- Pope Nicholas II
English name=Nicholas II
birth_name=Gérard de Bourgogne
January 24, 1059
July 27, 1061
Nicholas II (died July 27, 1061), born Gérard de Bourgogne,
Popefrom 1059 to July 1061, was at the time of his election the Bishop of Florence.
Relationship with the Normans
To secure his position, Nicholas II at once entered into relations with the
Normans, now firmly established in southern Italy, and later in the year the new alliance was cemented at Melfi, where the Pope, accompanied by Hildebrand, Cardinal Humbertand the abbot Desideriusof Monte Cassino, solemnly invested Robert Guiscardwith the duchies of Apulia, Calabriaand Sicily, and Richard of Aversawith the principality of Capua, in return for oaths of fealty and the promise of assistance in guarding the rights of the Church.
The first fruits of this arrangement, which was based on no firmer foundation than the forged "
Donation of Constantine", but destined to give to the papacy a position of independence towards both the Eastern and Western Empires, was the reduction in the autumn, with Norman aid, of Galeria, where the antipopehad taken refuge, and the end of the subordination of the papacy to the Roman nobles.
ubordination of Milan
Peter Damianand Bishop Anselm of Luccahad been sent by Nicholas II to Milanto adjust the difference between the Patarenesand the archbishop and clergy. The result was a fresh triumph for the papacy. Archbishop Wido, in the face of the ruinous conflict in the Church of Milan, was forced to submit to the terms proposed by the legates, which involved the principle of the subordination of Milan to Rome; the new relation was advertised by the unwilling attendance of Wido and the other Milanese bishops at the council summoned to the Lateranpalace in April 1059. This council not only continued the Hildebrandine reforms by sharpening the discipline of the clergy, but marks an epoch in the history of the papacy by its famous regulation of future elections to the Holy See.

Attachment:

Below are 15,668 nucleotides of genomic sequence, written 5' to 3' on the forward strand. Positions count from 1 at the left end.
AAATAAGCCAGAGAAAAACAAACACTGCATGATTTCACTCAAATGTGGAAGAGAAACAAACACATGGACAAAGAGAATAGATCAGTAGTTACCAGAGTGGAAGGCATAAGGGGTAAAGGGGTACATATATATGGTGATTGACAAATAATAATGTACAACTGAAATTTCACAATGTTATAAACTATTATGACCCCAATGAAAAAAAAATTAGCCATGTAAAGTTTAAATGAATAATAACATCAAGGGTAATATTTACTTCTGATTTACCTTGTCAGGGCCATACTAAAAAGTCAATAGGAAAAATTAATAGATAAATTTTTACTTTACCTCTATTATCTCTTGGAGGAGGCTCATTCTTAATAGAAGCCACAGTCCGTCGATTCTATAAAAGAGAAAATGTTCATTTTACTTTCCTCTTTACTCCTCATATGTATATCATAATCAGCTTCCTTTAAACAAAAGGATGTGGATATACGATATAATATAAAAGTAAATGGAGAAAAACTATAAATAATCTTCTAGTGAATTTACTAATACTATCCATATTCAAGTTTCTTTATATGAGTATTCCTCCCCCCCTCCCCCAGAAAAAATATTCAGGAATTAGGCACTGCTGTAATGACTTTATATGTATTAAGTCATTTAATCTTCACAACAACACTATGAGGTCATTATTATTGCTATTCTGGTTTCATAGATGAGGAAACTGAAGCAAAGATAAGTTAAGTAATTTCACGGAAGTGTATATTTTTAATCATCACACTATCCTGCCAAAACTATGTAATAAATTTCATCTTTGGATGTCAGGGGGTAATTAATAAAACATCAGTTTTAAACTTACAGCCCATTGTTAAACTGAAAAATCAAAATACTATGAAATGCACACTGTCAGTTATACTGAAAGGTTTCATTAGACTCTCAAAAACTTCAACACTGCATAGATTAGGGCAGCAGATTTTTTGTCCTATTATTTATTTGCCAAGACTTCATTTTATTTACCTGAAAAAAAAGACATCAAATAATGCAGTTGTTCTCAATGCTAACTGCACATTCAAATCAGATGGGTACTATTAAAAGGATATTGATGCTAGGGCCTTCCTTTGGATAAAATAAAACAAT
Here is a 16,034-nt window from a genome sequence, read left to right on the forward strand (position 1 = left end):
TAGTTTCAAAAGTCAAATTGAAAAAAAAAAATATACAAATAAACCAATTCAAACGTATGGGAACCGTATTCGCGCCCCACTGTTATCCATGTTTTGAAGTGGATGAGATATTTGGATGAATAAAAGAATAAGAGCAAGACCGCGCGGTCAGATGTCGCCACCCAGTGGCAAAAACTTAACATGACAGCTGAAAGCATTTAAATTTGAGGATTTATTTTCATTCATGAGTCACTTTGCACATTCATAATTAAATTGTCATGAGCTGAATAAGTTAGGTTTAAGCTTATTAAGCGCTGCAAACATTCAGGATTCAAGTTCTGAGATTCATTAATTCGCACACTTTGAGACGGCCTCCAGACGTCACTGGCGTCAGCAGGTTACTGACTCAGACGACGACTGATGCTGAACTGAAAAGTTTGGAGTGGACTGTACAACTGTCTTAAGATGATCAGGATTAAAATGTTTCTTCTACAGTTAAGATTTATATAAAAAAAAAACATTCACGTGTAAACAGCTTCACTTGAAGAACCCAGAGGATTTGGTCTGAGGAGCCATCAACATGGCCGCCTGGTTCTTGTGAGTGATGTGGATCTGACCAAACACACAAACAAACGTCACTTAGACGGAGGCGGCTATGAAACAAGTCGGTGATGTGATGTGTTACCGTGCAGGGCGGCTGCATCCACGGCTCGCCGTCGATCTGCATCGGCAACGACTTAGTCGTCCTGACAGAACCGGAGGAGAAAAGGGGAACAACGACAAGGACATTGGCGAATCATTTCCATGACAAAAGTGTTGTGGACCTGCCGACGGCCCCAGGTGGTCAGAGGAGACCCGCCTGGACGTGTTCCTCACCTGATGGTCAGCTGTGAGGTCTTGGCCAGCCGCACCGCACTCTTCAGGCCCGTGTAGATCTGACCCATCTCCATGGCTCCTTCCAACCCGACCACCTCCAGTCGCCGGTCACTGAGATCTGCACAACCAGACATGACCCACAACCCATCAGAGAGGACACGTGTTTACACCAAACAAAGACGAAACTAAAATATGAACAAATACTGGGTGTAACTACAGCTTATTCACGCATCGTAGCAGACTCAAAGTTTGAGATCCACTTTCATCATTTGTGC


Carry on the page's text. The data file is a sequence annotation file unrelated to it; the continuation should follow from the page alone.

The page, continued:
Previously, Papal elections had been effectively controlled by the Roman aristocracy, unless the Emperor was strong enough to be able to intervene from a distance to impose his will. At the synod held in the Lateran at Easter, 1059, Pope Nicholas brought 113 bishops to Rome to consider a number of reforms, including a change in the election procedure. The electoral reform adopted by that synod amounted to a declaration of independence on the part of the church. Henceforth, popes were to be selected by the Cardinals, in assembly at Rome.
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